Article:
A new study suggests sex researchers have been overestimating the prevalence of sexual problems in women for years - perhaps because they have been looking at things from a man's point of view.
The Kinsey Institute study found that a quarter of American women are significantly distressed about their sex lives - far less than the 43 percent a 1999 study labeled as suffering from sexual dysfunction.
Research on the topic has tended to focus on physical aspects of sex, such as orgasms and arousal. But the new study found that the best predictors of a woman's sexual satisfaction are her general emotional well-being and her emotional relationship with her partner.
"This study emphasizes the importance of non-physiological components of sexuality as well as the general importance of mental health," said John Bancroft, director of the Indiana University-based Kinsey Institute. "It's not conclusive, but it counterbalances what I believe to be the rather extraordinary conclusion that 43 percent of women suffer from sexual dysfunction."
The Kinsey study, which will appear in the June issue of the Archives of Sexual Behavior, was a random telephone survey of 853 women, ages 20 to 65, who had been in a heterosexual relationship for at least six months.
Among other things, it found that 24.4 percent of those women reported "marked distress" about their sexual relationship, their own sexuality or both, within the previous month.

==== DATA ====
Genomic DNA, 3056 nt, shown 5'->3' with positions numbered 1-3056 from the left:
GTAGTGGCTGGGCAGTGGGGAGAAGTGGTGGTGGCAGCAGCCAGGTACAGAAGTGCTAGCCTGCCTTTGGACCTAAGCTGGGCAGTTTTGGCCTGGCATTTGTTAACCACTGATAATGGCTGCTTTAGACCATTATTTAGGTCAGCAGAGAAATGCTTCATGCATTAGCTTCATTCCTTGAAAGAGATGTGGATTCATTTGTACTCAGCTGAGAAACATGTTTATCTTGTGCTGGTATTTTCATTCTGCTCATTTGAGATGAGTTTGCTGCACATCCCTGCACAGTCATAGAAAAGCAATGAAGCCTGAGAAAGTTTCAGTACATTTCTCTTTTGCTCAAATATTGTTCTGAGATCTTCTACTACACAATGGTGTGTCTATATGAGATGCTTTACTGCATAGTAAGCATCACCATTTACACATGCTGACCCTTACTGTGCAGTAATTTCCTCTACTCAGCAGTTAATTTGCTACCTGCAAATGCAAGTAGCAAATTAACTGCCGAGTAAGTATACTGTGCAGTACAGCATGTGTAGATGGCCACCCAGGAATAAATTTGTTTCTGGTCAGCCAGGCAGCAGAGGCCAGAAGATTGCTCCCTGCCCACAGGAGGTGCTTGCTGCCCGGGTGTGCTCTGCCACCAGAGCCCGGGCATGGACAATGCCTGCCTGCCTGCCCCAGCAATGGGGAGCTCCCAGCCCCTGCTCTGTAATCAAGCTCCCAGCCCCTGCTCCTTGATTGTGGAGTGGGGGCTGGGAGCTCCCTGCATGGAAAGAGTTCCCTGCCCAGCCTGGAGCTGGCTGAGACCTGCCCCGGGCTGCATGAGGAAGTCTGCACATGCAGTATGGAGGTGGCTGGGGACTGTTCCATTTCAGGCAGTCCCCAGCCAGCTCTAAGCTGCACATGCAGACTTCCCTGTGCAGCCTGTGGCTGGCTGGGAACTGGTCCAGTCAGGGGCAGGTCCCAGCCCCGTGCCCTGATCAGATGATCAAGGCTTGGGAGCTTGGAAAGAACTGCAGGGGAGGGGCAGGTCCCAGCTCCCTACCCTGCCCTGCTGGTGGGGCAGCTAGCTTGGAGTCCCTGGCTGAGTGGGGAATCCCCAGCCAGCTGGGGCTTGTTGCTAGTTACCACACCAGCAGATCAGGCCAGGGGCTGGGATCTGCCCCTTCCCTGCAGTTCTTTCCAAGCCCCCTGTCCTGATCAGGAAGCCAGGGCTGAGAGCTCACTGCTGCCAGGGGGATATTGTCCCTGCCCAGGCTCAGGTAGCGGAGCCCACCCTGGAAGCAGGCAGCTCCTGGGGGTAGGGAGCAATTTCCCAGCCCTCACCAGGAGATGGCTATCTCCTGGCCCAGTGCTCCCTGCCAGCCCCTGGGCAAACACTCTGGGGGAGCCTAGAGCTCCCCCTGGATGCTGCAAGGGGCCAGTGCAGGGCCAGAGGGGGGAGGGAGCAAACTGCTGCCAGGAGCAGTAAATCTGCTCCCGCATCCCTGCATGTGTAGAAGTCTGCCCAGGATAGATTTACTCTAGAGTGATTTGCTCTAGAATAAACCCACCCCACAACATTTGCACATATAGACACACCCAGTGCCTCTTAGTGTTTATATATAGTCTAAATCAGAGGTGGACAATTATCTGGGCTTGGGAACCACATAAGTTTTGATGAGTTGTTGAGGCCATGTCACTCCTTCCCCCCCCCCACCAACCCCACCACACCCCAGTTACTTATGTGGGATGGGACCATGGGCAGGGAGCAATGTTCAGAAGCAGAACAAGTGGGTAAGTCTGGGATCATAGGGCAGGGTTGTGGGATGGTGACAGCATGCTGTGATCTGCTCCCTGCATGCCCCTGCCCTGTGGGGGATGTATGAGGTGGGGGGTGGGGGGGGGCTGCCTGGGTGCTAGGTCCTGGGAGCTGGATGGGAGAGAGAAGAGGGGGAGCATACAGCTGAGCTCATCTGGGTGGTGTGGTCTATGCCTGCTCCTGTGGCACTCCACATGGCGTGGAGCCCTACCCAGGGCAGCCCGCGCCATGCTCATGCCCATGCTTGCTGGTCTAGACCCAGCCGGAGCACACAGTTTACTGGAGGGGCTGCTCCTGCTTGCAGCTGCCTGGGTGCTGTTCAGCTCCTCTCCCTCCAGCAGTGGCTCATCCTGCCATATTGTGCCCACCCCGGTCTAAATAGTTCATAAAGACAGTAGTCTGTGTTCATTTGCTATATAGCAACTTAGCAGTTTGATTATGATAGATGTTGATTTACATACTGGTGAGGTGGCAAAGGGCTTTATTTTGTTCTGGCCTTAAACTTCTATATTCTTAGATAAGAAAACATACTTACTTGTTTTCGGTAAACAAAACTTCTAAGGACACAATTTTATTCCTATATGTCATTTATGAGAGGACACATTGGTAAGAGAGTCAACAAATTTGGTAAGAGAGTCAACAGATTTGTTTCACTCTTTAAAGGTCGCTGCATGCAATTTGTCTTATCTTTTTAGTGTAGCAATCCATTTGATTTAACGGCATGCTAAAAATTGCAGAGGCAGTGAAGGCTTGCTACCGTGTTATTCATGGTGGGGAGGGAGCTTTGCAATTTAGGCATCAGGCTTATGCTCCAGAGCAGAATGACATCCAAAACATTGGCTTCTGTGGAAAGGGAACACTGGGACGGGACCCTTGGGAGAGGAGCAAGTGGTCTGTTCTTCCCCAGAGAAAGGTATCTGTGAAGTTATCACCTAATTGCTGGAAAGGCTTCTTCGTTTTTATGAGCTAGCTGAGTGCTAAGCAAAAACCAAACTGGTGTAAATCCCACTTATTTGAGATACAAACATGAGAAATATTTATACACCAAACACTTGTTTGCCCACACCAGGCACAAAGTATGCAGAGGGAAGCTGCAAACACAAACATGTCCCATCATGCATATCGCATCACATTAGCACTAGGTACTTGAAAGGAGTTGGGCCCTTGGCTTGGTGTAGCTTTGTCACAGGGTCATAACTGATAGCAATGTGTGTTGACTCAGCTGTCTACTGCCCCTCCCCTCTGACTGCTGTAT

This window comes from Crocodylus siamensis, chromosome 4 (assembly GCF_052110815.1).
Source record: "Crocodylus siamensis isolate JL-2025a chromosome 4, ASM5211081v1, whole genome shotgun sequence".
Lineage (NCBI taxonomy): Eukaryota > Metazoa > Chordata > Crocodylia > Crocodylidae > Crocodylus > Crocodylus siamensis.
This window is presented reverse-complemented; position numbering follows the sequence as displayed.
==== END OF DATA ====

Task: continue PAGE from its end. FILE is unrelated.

That contrasts with a University of Chicago study that questioned more than 1,700 women, ages 18 to 59. That 1999 study found 43 percent of women reported having one or more persistent symptoms of sexual dysfunction, such as a lack of desire for sex, during the previous year.
University of Chicago sociologist Edward Laumann, who led the 1999 research, said the new work cannot be directly compared to his study. While that study involved face-to-face, 90-minute interviews with women, he said the Kinsey study was an impersonal, random telephone survey.
He also said the Kinsey study excluded women who had not had a regular sexual partner within the preceding six months, potentially eliminating women with serious sexual problems.
Other researchers said science has for decades disregarded the fact that some women's sexual lives are encumbered not by physical problems, but relationship or emotional turmoil unrelated to sexual performance.
Beverly Whipple, president of the Society for the Scientific Study of Sexuality, based in Allentown, Pa., said researchers who have studied women in the past based their findings on what is important to men: desire, arousal and orgasm.
"I don't think we should try to lock women into a male model of what's important. Women are not men; there's so much we don't know," she said.
Patricia J. Aletky, a clinical psychologist with the Minneapolis Clinic of Neurology, noted that decades ago women were labeled "frigid" if they had little or no sexual desire. It was a diagnosis that often disregarded factors such as domestic violence or overwork from caring for children, she said.
"There has been a long history of over-pathologizing women, and in that regard I think it's very encouraging that we're starting to look at the bigger picture," Aletky said.
By Rick Callahan